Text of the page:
A study led by members of the Massachusetts General Hospital Institute for Health Policy and a University of Michigan bioethicist has found that institutional academic-industry relationships -- financial relationships that companies have with medical schools or teaching hospitals rather than with individual physicians or scientists -- are as common and pervasive as individual relationships.
Their report, the first nationwide look at the extent and impact of these relationships, appears in the Oct. 17 issue of the Journal of the American Medical Association.
"Our data show that institutional relationships are as ubiquitous as individual relationships," says Eric Campbell, PhD, of the MGH-IHP, the study's principal investigator. "As with personal interactions, some institutional relationships likely pose conflicts of interest with the overall missions of academic medical centers. This study is a first step toward compiling information that will be crucial for the development of policies regarding these relationships."
"We wanted to find when these influential medical leaders thought relationships with industry might add to or detract from the independence of medical centers' research and teaching," says Susan Goold, M.D., MHSA, M.A., the study's senior author and director of the Bioethics Program at the University of Michigan Medical School. "Although many respondents felt that relationships with industry could compromise the independence of research or education, such relationships were nonetheless quite common."
To investigate the extent of institutional academic-industry relationships, the researchers conducted a survey of department chairs -- senior members of the academic hierarchy -- at 125 U.S. medical schools and the 15 largest independent teaching hospitals, which conduct more research than do some medical schools.
At each institution the survey was sent to the chairs of Medicine and Psychiatry -- specialties that often receive industry funding for educational activities -- and two randomly selected chairs of other clinical departments. Surveys also were sent to the chairs of Microbiology and one randomly selected non-clinical chair.
The surveys included questions regarding relationships the departments as administrative units had with pharmaceutical companies and medical device manufacturers and about any individual relationships involving the department heads, since those might have an impact on departmental activities.
Respondents were asked about the nature of those relationships and compensation received including direct funding, honoraria, equity or stock options, equipment, royalties and licenses, educational support, personal gifts, travel expenses and food.
They also were asked whether these relationships had positive or negative effects on the activities of their own departments and to generally assess whether particular types of grants or relationships might affect any department's ability to pursue educational efforts or research that was independent and unbiased, terms that were emphasized in the survey itself.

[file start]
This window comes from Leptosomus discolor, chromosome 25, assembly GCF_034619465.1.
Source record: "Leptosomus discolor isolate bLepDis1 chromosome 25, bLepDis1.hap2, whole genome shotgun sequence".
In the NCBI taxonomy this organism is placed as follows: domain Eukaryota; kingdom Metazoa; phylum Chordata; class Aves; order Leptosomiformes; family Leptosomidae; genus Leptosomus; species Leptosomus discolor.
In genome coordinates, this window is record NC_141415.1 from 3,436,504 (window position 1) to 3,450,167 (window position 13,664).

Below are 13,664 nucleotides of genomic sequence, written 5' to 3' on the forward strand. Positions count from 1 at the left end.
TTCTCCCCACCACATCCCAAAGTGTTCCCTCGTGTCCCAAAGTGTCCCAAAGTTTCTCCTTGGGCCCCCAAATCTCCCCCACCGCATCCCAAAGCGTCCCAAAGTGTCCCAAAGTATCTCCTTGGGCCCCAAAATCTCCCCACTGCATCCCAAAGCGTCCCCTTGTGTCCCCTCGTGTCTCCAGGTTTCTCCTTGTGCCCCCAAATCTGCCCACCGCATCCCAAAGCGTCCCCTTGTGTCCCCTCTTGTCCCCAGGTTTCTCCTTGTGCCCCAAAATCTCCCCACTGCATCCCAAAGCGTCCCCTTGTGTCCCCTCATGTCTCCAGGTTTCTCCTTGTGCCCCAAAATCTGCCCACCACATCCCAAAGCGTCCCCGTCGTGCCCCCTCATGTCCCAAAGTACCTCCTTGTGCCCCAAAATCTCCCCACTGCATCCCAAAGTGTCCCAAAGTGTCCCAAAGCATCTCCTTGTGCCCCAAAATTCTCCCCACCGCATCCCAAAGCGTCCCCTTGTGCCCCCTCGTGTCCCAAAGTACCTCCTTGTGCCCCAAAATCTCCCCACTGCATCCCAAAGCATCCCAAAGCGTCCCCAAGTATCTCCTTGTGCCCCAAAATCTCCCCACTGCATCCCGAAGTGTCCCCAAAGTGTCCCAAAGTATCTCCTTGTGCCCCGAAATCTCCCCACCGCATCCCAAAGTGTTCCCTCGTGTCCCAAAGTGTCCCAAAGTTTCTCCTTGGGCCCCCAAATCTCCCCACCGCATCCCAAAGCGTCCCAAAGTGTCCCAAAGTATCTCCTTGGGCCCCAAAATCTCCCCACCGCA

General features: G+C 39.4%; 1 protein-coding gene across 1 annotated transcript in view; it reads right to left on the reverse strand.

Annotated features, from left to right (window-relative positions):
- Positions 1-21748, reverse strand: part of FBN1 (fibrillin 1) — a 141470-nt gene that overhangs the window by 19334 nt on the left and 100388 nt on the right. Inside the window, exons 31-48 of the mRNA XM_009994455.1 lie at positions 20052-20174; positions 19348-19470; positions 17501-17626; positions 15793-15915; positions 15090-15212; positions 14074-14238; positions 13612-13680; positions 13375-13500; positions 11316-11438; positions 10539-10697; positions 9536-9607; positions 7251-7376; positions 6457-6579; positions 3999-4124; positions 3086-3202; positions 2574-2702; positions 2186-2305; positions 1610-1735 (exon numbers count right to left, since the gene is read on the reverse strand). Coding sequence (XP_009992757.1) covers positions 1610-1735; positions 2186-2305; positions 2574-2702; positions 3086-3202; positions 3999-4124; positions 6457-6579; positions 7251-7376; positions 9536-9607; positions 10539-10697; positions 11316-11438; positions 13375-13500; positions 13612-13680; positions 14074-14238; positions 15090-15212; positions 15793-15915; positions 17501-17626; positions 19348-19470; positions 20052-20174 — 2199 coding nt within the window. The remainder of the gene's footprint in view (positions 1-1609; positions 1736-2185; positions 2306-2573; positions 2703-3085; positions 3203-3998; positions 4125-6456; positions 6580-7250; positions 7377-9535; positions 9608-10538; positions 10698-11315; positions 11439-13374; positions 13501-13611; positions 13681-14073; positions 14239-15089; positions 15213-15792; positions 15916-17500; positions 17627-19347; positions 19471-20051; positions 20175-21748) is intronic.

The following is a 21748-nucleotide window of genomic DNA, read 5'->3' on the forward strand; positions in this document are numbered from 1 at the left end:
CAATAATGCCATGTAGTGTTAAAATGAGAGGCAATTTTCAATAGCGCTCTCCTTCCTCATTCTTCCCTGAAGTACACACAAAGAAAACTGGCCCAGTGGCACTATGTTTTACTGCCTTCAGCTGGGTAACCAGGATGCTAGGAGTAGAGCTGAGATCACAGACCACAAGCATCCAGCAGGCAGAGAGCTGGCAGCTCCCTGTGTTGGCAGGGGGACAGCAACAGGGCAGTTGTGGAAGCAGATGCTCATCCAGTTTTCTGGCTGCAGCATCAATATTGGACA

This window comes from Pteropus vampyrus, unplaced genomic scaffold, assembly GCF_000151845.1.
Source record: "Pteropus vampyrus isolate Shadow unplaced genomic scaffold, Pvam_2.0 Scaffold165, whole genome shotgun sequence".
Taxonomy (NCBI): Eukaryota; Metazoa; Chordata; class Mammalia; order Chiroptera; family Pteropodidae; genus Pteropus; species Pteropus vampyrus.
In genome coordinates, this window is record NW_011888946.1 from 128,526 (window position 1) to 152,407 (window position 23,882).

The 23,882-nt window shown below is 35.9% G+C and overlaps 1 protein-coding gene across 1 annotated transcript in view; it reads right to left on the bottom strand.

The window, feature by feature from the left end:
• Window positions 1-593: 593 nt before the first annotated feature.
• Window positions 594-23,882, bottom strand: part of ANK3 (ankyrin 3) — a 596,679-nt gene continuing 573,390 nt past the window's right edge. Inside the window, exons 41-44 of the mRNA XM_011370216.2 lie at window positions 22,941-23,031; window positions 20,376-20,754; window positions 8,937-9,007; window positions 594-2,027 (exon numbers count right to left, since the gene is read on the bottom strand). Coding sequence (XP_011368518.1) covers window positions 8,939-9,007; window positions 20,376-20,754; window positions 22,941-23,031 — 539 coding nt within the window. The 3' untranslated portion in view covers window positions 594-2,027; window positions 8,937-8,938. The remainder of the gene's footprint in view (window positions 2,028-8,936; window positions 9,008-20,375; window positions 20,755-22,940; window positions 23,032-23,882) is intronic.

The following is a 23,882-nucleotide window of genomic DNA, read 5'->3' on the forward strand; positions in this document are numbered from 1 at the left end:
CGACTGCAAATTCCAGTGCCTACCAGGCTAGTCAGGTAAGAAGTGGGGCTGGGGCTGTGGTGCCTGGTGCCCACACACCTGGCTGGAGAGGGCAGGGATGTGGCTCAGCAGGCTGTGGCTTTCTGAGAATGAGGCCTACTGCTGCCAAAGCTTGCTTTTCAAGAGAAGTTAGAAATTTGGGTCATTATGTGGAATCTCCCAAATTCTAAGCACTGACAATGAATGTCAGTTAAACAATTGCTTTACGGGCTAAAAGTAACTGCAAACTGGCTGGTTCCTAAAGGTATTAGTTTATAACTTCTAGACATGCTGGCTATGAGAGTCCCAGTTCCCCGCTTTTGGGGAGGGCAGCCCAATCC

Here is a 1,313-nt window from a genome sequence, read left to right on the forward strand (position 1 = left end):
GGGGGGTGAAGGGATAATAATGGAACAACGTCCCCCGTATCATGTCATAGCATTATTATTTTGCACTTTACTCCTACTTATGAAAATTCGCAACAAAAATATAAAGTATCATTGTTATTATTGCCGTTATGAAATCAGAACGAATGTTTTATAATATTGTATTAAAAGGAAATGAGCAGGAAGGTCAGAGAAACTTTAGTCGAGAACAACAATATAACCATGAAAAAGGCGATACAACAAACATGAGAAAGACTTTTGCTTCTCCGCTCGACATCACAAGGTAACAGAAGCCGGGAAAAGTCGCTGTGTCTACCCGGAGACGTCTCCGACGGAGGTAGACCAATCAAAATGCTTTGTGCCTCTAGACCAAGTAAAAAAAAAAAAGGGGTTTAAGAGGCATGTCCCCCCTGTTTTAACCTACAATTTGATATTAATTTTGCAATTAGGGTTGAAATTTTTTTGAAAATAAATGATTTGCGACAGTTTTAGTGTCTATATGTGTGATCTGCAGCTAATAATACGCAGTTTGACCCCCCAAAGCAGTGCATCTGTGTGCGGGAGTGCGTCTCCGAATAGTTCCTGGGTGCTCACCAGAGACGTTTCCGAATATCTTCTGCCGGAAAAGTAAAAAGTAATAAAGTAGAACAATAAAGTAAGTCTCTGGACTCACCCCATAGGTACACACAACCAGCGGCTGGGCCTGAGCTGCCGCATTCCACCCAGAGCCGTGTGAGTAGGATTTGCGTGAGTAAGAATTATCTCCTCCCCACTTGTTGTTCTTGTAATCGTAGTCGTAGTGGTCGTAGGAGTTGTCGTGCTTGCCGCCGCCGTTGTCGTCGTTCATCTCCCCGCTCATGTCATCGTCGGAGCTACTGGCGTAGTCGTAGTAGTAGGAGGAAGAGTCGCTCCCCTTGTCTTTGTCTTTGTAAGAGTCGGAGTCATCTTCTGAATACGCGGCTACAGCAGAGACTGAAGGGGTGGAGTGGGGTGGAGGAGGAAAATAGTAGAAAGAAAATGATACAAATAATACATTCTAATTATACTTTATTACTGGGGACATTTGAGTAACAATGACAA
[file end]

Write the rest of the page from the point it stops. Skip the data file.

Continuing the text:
Almost 460 department heads completed and returned the survey, and their responses indicated that 67 percent of departments and 60 percent of department chairs had some type of industry relationships.
The chairs were most likely to act as consultants, members of a scientific advisory board or members of speakers bureaus. Non-clinical departments were most likely to have relationships involving intellectual property.
Relationships between industry and clinical departments were ubiquitous, with four out of five receiving discretionary funds for food and beverages, travel and meetings, or research equipment and supplies.
Relationships involving medical education were quite common, with 65 percent of clinical departments receiving funding for continuing medical education and 37 percent for resident and fellow training. More than half the chairs with industry relationships thought they had a positive effect on their own departments' educational programs.
In their assessment of the impact of industry support on a department's ability to conduct independent research and education, the chairs were more concerned about the effect of restricted grants -- those designated for a specific purpose -- than unrestricted ones. They also viewed larger grants as more likely to have negative effects than smaller gifts. However, the authors point out, other research has shown that even gifts of little or no monetary value can create feelings of obligation in recipients.
Study co-author Joel S. Weissman, PhD, of the MGH-IHP, adds, "We surveyed department chairs because they wield considerable influence over students and the careers of faculty researchers. Given their seniority, the fact that chairs have relationships with private industry may not be surprising, but it could be a cause for concern if there is a negative impact on the conduct of unbiased research and education that takes place under their watch."
The study was funded by the Greenwall Foundation. Additional co-authors are Sowmya Rao, PhD, and Sandra Feibelmann, MPH, of the MGH-IHP; Beverly Moy, MD, MPH, of the MGH Cancer Center; and Susan Ehringhaus, JD, American Association of Medical Colleges.
The U-M Health System was one of the first medical institutions in the country to place strong limitations on the interactions between its clinicians and representatives of companies that make or sell medications, medical devices or other products. UMHS was also one of the first to eliminate the use of drug samples in clinics and hospitals. In May, 2007, UMHS was recognized by the American Medical Student Association as one of only five academic medical centers to receive an "A" for such efforts.
Written by Sue McGreevey, Massachusetts General Hospital